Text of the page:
The Power of Water – Case Study

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The Power of Water

This is a great example that shows how powerful water can be in destroying a bearing, after only 1 week, and also highlights that when you perform vibration analysis the normal Velocity data should never be forgotten about.

This case history comes from a great friend of mine Matthew Plant linkedin.com/in/mathew-plant-46000456 .

Matt collected the vibration data and performed the analysis and recommendations on his findings to his client.

 

Asset:

The asset is an Automotive Dynamometer test system in an altitude test facility, the bearing supports the dynamometer rolls. The unladen (no vehicle) rolls shaft weighs 3 tonnes and speed is variable from 0 to 720 rpm (0-250kmh). There is a SKF 22228CCKW33 installed at both shaft ends, the bearing in question however is location end, all radial loads are within spec.

 

Background:

This forms part of a routine maintenance condition based monitoring program. The client reported activation of the facility water sprinkler systems and a service inspection was scheduled to ensure no asset was damaged due to the water sprinkler activation.

 

Vibration Survey:

All the data is the survey before the incident and the survey after the incident. The data was collected one week after the incident due to de- contamination works.

On analysis of the vibration data the following points were noted;

Velocity Data:

Figure 1 is the overall Velocity trend. The overall Velocity increased from 0.137 mm/s RMS to 0.602 mm/s RMS. Even still low this was an increase of 440%

Fig 1:

 

Figure 2 compares the before and after incident Velocity spectra’s. This clearing indicates a change in the bearing condition after the incident. The top green plot is after the incident on site.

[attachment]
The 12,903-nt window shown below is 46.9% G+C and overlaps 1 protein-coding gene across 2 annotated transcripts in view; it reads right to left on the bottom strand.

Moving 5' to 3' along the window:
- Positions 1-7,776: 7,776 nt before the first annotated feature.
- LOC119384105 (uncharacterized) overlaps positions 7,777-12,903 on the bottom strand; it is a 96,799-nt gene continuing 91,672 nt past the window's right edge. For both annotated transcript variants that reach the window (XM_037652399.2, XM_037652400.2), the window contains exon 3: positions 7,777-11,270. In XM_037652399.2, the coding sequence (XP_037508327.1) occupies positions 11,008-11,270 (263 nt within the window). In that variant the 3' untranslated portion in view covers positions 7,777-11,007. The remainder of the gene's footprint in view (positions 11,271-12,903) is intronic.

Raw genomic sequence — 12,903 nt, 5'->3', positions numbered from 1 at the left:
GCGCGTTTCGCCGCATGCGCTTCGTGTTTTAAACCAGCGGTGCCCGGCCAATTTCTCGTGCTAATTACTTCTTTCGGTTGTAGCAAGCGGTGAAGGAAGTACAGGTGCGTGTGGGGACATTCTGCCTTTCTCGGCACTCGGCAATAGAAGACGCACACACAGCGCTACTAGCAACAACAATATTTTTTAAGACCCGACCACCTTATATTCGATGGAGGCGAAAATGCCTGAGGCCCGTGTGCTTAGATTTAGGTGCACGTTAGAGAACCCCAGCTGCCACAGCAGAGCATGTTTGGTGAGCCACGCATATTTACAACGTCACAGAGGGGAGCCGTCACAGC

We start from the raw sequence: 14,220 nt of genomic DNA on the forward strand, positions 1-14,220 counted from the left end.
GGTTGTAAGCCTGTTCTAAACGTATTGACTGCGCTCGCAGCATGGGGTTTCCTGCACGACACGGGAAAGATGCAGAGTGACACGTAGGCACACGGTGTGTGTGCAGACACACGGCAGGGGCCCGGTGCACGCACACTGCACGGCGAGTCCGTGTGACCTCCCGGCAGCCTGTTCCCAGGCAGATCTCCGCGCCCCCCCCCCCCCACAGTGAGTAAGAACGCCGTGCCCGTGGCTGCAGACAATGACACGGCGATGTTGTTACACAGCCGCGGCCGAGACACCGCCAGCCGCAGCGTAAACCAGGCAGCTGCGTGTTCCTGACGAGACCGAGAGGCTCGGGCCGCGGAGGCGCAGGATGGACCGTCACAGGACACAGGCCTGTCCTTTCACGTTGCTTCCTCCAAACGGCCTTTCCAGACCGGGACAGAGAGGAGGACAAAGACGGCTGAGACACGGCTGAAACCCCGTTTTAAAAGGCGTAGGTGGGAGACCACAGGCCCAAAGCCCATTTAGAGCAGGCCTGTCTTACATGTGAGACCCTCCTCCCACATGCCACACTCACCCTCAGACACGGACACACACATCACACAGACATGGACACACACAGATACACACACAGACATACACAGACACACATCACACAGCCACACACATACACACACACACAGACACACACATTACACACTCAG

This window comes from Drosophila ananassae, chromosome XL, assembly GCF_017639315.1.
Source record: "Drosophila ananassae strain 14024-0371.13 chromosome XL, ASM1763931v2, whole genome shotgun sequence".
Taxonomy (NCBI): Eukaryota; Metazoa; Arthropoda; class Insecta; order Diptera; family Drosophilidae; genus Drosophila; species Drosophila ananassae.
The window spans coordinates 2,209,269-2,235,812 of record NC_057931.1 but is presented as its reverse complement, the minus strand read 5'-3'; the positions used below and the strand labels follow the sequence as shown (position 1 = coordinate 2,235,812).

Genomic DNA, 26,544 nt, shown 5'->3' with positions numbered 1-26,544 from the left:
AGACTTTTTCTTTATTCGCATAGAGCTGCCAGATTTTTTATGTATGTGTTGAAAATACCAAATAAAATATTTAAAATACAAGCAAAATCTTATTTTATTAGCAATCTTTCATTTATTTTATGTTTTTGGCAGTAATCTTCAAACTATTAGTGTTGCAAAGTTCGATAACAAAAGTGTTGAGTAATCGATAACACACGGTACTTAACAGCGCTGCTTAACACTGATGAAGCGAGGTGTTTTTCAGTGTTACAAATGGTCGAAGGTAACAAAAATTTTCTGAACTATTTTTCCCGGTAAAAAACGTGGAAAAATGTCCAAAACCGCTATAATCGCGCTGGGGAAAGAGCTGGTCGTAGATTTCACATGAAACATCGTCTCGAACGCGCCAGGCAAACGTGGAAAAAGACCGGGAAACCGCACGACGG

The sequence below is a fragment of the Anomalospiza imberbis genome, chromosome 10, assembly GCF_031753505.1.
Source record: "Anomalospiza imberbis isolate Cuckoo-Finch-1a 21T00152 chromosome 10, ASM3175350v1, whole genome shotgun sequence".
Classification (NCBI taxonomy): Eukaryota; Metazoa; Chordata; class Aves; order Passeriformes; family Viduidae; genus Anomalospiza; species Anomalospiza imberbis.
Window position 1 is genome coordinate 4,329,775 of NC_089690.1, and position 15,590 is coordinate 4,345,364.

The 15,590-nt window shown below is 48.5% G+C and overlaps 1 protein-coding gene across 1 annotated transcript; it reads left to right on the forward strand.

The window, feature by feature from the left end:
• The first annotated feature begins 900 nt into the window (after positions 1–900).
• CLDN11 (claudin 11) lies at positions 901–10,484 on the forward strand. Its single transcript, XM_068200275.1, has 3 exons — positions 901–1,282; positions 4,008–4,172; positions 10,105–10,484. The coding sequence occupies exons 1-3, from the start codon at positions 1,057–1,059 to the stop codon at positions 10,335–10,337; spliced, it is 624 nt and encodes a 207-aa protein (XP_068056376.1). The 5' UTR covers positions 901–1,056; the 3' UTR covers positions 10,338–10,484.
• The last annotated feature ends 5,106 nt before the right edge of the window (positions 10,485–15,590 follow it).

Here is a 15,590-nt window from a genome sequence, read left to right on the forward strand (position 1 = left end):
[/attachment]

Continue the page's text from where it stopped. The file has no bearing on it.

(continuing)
Fig 2:

 

Figure 3 is the Velocity spectrum and this show activity that is dominated by the bearing outer raceway defect frequency.

Fig 3:

 

PeakVue Data:

Figure 4 is the PeakVue Max Peak trend from before the incident at 2.019g’s and after the incident at 5.623 g’s

Fig 4:

 

Figure 5 compares the PeakVue spectra’s from before (Blue plot) and after the incident (Green plot).

What can be seen is a 3.566 Order and harmonics. This 3.599 Order is the fundamental defect frequency for the SKF 22228CCKW33 installed. You can also note that 2XBSF is the highest frequency.

Fig 5:

 

Acceleration Data:

Figure 6 compares the before (Blue plot) and after (Green plot) of the raw Acceleration time waveform. This also indicated a high increase in the acceleration impactive data (note crest >5).

Fig 6:

 

Figure 7 compares the before (Blue plot) and after (Green plot) Acceleration spectra’s. This also shows an increase in the friction and impactive levels.

Fig 7:

Vibration Analysis Summary and Recommendations:

Due to the high increase in all vibration parameters and defect frequencies evident for the bearing outer raceway and rolling elements it was advised to replace the bearing.

What was the ‘Alarm bell’ for the analysts was the Velocity data.

 

Root Cause

Obviously water ingress was the instigator in the corrosion; however it was noted that the SKF SNL housings should withstand wash down. Further inspections pointed to the cap lifting eye being absent allowing water to enter the enclosure through the W33 lubrication groove.

 

Bearing Inspection:

On inspection the damage due to the bearing after running one week after the water incident was highly evident.

Outer Raceway.

Outer Raceway.

Inner Raceway.

 

Bearing Replacement:

The new bearing was then installed using the hydraulic nut drive up method.

 

A reliable plant is a safe plant

…..an environmentally sound plant

….. a profitable plant

……a cost-effective plant

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